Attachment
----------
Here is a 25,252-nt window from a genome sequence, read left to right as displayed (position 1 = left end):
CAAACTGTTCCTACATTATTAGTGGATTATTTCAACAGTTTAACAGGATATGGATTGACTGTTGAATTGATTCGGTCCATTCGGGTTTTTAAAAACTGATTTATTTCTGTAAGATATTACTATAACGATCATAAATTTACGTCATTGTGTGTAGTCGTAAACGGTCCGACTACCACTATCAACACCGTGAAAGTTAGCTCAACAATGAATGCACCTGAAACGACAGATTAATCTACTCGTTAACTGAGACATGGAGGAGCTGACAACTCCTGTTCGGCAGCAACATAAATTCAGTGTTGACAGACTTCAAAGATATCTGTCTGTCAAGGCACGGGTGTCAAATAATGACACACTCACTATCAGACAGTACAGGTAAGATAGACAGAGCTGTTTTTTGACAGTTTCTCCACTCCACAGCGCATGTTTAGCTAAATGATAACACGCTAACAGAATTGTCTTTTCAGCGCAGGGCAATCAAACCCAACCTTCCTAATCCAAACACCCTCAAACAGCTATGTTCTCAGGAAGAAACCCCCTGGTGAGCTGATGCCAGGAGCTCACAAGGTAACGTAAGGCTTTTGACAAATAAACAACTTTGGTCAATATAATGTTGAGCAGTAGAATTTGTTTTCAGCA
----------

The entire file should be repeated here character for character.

Here is a 25,252-nt window from a genome sequence, read left to right as displayed (position 1 = left end):
CAAACTGTTCCTACATTATTAGTGGATTATTTCAACAGTTTAACAGGATATGGATTGACTGTTGAATTGATTCGGTCCATTCGGGTTTTTAAAAACTGATTTATTTCTGTAAGATATTACTATAACGATCATAAATTTACGTCATTGTGTGTAGTCGTAAACGGTCCGACTACCACTATCAACACCGTGAAAGTTAGCTCAACAATGAATGCACCTGAAACGACAGATTAATCTACTCGTTAACTGAGACATGGAGGAGCTGACAACTCCTGTTCGGCAGCAACATAAATTCAGTGTTGACAGACTTCAAAGATATCTGTCTGTCAAGGCACGGGTGTCAAATAATGACACACTCACTATCAGACAGTACAGGTAAGATAGACAGAGCTGTTTTTTGACAGTTTCTCCACTCCACAGCGCATGTTTAGCTAAATGATAACACGCTAACAGAATTGTCTTTTCAGCGCAGGGCAATCAAACCCAACCTTCCTAATCCAAACACCCTCAAACAGCTATGTTCTCAGGAAGAAACCCCCTGGTGAGCTGATGCCAGGAGCTCACAAGGTAACGTAAGGCTTTTGACAAATAAACAACTTTGGTCAATATAATGTTGAGCAGTAGAATTTGTTTTCAGCA